How to set a wedding budget and stick to it
How much is a realistic wedding budget?
According to an Investopedia survey, American couples spent an average of about $20,000 on their weddings in 2021—a decrease of about $9,000 from the previous year, but still enough to buy a decent new car or pay for a year of tuition and board at your state’s flagship university.
Yet even with that five-figure budget, many brides and grooms will admit they still had to scale back their wish list to avoid spending even more—by inviting fewer people, having a cocktail reception instead of a sit-down dinner, or hosting the event in a park instead of a hotel ballroom.
Many of us expect a wedding to be the most perfect day of our lives, a day when every detail is the most beautiful it can be. This is a risky way to approach wedding planning—partly because there are so many opportunities for things to go wrong, but mostly because couples can wind up spending a lot more than they planned on.
The fact is, you can throw a pretty wonderful wedding for $10,000, $5,000, or even $1,000. (For that last amount, it helps if the bride already owns an appropriate dress, and you’re okay with a wedding reception that takes the form of dinner for 12 at a favorite restaurant.)
Start with a dollar figure and plan your wedding accordingly
Wedding planners generally advise that, no matter the size of your budget, you should plan to allocate your expenses along the following lines:
- 50% – venue, food, and drink (including your wedding cake)
- 12% – photography
- 9% – clothes, makeup, hair, and accessories
- 8% – décor
- 7% – entertainment
- 3% – wedding planner or coordinator
- 2% – invitations and thank-you cards
- 2% – officiant and license
- 2% – transportation
- 2% – wedding bands
- 2% – gifts for guests and attendants
If you’re absolutely certain that you’ll be happy with an MP3 player and a Bluetooth speaker instead of a live band or that you won’t need a wedding planner, congratulations! That’s more money for your food and drink budget. Now it’s time to see how to get the most bang for your buck with the items you do want.
Save money on your wedding venue by choosing the right date
You really can get married on a day other than Saturday and in a month other than June. In fact, your venue rental could be significantly less expensive if you choose to get married in January, March, April, or November. In addition, Mondays are generally the least expensive day of the week to rent a venue, with prices rising the closer you get to the weekend. Of course, it may be difficult for your out-of-town guests to make it to a Wednesday wedding—or for locals to make it to work the day after if you do it up right.
Save money at your reception by offering a limited selection of alcoholic beverages
If you plan to serve alcohol at your wedding, you don’t need to resort to a cash bar to keep it affordable. Consider limiting your selection to beer and wine only. If you can’t imagine getting married without sipping a Negroni because that’s what you drank on your first date, make them your signature cocktail. Mixing just one type of drink will make it easier on your bartender and minimize your total bar bill.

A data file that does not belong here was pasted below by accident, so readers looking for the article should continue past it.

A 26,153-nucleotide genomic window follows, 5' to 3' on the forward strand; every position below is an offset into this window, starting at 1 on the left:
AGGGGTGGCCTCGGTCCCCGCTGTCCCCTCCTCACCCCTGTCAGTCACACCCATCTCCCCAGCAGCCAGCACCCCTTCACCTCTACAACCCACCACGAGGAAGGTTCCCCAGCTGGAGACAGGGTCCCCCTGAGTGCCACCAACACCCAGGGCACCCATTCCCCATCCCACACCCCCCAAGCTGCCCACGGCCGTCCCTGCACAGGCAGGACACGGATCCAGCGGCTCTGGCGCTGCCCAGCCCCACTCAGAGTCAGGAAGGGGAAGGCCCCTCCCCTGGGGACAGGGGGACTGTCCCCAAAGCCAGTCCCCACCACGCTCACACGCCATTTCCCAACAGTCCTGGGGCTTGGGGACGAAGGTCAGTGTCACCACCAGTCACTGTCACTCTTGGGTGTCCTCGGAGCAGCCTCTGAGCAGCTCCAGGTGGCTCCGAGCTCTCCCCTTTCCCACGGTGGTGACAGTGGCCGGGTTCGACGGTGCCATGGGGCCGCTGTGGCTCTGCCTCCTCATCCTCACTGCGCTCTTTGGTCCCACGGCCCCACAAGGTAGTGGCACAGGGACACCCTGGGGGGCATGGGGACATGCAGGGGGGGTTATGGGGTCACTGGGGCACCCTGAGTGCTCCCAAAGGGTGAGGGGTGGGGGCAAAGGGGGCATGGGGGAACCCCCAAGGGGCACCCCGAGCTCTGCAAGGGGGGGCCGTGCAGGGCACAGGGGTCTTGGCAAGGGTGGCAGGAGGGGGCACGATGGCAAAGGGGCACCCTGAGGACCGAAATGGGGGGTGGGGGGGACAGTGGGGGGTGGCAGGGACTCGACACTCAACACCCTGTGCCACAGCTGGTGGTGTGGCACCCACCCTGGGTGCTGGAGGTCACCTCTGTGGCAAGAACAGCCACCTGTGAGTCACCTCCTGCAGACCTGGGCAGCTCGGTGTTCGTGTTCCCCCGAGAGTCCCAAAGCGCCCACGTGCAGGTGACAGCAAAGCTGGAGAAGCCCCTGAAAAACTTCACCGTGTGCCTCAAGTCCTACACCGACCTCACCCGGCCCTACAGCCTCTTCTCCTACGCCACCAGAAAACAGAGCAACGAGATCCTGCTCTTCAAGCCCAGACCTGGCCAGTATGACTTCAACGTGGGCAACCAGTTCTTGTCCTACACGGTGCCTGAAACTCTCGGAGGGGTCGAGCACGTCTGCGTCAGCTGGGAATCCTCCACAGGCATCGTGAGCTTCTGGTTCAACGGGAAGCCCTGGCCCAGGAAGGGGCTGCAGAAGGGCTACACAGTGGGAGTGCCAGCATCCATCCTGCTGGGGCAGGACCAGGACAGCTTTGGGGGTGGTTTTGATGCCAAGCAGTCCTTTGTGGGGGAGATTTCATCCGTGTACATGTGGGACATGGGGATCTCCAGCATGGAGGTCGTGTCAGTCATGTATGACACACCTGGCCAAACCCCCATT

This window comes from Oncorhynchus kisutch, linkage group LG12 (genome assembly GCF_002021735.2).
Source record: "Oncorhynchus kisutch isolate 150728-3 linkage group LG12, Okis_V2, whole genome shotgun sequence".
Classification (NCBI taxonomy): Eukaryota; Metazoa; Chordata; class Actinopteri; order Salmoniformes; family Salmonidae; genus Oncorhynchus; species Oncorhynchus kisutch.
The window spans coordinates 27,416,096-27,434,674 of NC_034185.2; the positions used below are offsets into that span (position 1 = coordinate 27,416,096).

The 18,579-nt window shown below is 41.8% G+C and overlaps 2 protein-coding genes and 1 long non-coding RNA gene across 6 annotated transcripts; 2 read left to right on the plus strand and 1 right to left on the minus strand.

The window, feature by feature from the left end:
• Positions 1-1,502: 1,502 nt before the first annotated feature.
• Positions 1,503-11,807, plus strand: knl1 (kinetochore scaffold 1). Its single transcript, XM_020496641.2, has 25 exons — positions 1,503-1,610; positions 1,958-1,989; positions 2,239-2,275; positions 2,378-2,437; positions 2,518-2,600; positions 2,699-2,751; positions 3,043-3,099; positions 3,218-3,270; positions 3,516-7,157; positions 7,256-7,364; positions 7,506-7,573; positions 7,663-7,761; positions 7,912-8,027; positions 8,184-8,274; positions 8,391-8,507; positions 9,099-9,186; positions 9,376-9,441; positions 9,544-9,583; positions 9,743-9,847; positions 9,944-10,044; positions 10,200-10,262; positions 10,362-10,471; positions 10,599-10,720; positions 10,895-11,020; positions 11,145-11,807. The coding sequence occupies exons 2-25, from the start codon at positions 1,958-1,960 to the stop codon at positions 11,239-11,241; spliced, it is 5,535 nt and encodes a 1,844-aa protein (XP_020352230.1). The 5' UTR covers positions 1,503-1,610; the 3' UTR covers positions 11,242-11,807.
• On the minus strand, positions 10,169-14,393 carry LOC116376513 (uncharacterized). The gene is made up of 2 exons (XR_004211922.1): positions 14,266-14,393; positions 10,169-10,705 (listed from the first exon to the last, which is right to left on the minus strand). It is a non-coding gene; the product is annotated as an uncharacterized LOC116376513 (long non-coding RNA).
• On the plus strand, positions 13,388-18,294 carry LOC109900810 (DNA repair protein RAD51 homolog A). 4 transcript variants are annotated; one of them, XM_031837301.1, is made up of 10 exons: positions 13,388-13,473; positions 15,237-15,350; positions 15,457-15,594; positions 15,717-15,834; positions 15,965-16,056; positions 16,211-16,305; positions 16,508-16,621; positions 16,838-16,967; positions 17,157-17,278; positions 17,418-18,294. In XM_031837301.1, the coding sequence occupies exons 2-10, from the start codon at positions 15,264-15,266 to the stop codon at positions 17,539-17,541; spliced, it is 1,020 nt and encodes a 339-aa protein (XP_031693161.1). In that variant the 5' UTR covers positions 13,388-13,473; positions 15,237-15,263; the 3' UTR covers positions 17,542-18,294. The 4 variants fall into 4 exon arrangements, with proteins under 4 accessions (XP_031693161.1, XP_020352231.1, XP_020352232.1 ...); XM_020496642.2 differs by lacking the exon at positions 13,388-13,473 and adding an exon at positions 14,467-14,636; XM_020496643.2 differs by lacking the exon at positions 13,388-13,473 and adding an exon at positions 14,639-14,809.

If you don’t plan to serve alcohol at your wedding, imagine the people who you know will grumble about the lack of booze, and then …
Save money on your reception by trimming your guest list
Think back on the weddings you’ve attended. Even setting aside the ceremonies where you served as someone else’s plus-one, you can probably think of a few where you were invited because your parents are friends with the couple’s parents, because you're good friends at work, or because the groom is your cousin, and your grandma would be sad if you weren’t there.
Cutting your guest list can be one of the most painful negotiations you’ll ever make with your spouse, your parents, and your in-laws. It’s also a guaranteed money-saver. Finally, choose carefully now, and maybe you won’t feel a pang 10 years from now when you realize the last time you saw your old college friends was at your wedding reception—that happens more often than you’d think.
Save money by skipping a fancy cake
Those multi-tiered wedding cakes are expensive—and after they're sliced, there’s not a lot of difference between them and any other cake. In fact, they’re as much décor as they are food—they cost more not because they taste better than regular cake, but because it’s a practical challenge to bake a single cake large enough to serve 50 people. Still want a dessert that will look lovely on display at your reception? Consider getting a tiered stand (or a couple!) and filling it with cupcakes.
Save money by understanding your priorities
While the guidelines above offer a good starting point for how you’ll spend your budget, take a look at your priorities. If you’ve always looked forward to wearing a beautiful custom-fitted dress that makes you feel like a princess, but you don’t care as much about floral centerpieces on every table, go ahead and adjust accordingly. If you’ve always imagined stepping out for your first dance as a live band plays "Wouldn’t It Be Nice", but you don’t care about fancy invitations, skip the save-the-date cards and multiple envelopes and choose a design from a big-box office supply store.
One more thing to keep in mind: Most couples are so busy preparing for the ceremony, posing for photos in their wedding finery, and visiting with guests that they actually have very little time to enjoy the food or the decorations. So, make sure you have a good photographer so you can enjoy the details later, remind yourself your guests aren't there for the food, and remember: You’re getting married to someone you love enough to imagine spending the rest of your lives together. Your day is already perfect.